September 22, 2014
Dear Friends and Family of the Diocese of Eau Claire,
Since Tuesday of last week I have been at the week long House of Bishops and Spouses’ meeting in Taipei, Taiwan. It has been a time of immersion in a different culture in which only 4% of the population is Christian. On Sunday, my wife, May Ruth, and I visited Church of the Advent in Tam Sui—a costal area in the Taipei metropolitan area. We learned that many members of this Church are first generation Christians. In most instances their families of origin disowned them for embracing Jesus as Lord and Savior. At the Church of the Advent the members are not only sisters and brothers in Christ; they are also sisters and brothers. They are family in every respect.
This trip to Taiwan has made me keenly aware of the People’s Republic of China. China is only 100 miles away. In the United States we KNOW of China with its enormous population and powerful economy. Here in Taiwan I FEEL the strength of this giant nation. It is like being on a moon and sensing the strong gravitational pull of a large planet. How do we as Americans respond to China and its power? I don’t have specific answers, but it is time we realize China’s impact on world affairs. Perhaps a small country like Taiwan can provide bridges of understanding. Taiwan had been an authoritarian nation until the last years of Chiang Ching-kuo, son of Chiang Kai-shek. Since 1988 Taiwan has emerged as a free and vibrant society. It is a happy and prosperous place. China has noticed Taiwan’s transformation, and tensions between the two have subsided.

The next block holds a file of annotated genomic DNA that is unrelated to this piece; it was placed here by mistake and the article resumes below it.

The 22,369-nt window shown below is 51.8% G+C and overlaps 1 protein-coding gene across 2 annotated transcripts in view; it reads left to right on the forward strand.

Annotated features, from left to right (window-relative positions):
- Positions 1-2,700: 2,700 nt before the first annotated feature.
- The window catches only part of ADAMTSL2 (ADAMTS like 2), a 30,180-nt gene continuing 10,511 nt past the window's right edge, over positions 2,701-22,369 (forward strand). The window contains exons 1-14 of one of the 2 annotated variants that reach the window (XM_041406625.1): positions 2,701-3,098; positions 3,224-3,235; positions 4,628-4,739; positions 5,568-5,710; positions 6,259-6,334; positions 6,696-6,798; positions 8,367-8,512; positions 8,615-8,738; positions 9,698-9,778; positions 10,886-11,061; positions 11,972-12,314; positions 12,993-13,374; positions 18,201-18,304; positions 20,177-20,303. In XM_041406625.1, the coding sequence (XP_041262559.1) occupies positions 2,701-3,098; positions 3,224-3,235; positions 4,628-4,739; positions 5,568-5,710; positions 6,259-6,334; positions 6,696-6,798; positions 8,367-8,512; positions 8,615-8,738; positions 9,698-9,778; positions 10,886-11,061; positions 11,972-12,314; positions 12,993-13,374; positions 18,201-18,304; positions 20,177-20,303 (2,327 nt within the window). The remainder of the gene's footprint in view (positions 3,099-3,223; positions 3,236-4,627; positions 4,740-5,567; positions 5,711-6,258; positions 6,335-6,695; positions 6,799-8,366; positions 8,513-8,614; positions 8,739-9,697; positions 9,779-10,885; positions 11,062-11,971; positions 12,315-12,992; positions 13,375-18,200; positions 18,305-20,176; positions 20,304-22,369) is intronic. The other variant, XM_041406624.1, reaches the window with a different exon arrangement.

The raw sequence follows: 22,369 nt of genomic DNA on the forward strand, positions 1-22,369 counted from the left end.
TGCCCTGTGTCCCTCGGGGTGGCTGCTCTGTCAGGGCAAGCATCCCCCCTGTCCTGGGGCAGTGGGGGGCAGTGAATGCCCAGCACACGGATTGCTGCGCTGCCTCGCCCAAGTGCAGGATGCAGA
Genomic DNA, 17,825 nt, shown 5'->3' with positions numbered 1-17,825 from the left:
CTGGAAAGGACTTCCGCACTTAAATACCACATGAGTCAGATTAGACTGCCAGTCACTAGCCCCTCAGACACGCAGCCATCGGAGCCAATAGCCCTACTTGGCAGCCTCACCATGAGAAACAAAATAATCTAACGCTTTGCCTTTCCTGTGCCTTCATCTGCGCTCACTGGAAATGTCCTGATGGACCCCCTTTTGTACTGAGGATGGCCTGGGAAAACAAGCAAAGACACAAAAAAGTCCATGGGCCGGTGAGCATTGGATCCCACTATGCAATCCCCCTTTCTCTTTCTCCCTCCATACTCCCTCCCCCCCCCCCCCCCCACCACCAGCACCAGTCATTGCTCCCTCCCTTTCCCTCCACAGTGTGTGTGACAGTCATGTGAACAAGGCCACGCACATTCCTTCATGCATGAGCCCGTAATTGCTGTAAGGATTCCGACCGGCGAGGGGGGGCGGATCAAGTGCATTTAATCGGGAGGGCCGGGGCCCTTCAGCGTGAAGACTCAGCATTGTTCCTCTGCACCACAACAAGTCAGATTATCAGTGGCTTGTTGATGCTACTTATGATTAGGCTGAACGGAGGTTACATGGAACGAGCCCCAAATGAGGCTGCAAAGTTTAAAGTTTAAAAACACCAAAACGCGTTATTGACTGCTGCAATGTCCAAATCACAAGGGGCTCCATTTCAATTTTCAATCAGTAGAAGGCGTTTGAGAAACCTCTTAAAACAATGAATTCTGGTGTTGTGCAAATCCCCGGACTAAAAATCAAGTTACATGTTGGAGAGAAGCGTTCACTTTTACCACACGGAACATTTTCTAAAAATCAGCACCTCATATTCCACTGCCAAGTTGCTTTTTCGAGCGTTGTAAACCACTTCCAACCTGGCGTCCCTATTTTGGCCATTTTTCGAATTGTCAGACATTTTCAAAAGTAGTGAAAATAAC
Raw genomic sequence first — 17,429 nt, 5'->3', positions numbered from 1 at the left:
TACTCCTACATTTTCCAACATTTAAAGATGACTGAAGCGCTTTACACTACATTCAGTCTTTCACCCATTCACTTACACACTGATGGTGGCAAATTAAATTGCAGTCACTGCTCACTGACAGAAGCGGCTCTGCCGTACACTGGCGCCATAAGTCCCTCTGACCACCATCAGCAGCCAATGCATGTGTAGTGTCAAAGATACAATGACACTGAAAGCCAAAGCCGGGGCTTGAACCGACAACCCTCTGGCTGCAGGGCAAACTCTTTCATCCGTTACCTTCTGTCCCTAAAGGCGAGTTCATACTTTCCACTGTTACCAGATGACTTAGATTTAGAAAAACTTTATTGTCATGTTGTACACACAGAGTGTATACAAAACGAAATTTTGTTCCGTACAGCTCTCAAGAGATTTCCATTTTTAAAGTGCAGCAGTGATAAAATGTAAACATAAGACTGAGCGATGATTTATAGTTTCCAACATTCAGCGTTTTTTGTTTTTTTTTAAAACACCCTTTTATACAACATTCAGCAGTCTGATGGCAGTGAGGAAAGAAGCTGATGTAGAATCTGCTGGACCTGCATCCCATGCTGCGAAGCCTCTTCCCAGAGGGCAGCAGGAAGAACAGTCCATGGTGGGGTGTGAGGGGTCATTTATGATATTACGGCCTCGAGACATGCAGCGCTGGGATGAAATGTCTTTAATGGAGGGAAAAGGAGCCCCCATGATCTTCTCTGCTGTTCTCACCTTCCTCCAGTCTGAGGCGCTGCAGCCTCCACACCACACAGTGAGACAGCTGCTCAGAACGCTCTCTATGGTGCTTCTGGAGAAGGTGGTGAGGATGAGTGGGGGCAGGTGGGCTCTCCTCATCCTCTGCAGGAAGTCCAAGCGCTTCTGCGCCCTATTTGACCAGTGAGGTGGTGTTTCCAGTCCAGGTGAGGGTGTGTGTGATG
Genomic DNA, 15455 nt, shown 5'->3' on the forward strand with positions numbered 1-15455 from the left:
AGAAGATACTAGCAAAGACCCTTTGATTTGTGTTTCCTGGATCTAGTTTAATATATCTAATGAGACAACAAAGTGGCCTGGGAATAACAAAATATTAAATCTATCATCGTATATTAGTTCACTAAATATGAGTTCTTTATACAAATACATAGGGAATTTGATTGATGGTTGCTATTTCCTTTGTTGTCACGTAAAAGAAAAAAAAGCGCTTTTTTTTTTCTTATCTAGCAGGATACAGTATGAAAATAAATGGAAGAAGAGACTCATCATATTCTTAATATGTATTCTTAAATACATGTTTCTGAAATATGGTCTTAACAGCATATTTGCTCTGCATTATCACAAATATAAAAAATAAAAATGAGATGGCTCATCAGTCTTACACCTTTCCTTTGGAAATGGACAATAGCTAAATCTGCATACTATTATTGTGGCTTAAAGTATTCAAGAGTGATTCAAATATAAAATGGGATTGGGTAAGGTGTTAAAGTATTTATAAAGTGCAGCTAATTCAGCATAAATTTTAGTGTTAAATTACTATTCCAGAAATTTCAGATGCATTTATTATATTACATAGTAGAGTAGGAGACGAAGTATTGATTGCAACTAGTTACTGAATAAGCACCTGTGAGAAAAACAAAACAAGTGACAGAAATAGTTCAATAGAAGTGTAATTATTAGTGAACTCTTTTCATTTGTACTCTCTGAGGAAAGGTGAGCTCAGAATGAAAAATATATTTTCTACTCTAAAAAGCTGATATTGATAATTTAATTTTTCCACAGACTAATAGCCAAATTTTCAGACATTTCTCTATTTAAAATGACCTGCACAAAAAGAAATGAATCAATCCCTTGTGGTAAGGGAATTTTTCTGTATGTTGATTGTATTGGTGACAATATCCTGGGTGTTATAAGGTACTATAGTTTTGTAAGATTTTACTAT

As Christians and Americans we are increasingly part of a global environment. We need to understand our heritage and at the same time appreciate societies that are different from our own. The Episcopal Church of Taiwan is small, but it is the family Jesus embraced in Mark 3:33 when asked, “Who are my mother, and brothers?” Taiwan with its 23 million people seems small when compared to China’s population of 1.3 billion. We in Eau Claire are also a small diocese, but we have much to offer the larger Episcopal Church and Christianity in general. The Diocese of Taiwan and the Diocese of Eau Claire are 11,500 miles apart. Our respective dioceses walk with Jesus in radically different cultures, but we have strikingly similar patterns. God wanted me here to see and understand. I hope one day you can come here and experience the same grace and hospitality this Church and nation have extended to May Ruth and me. With my love and best wishes, I am,
Your brother in Christ,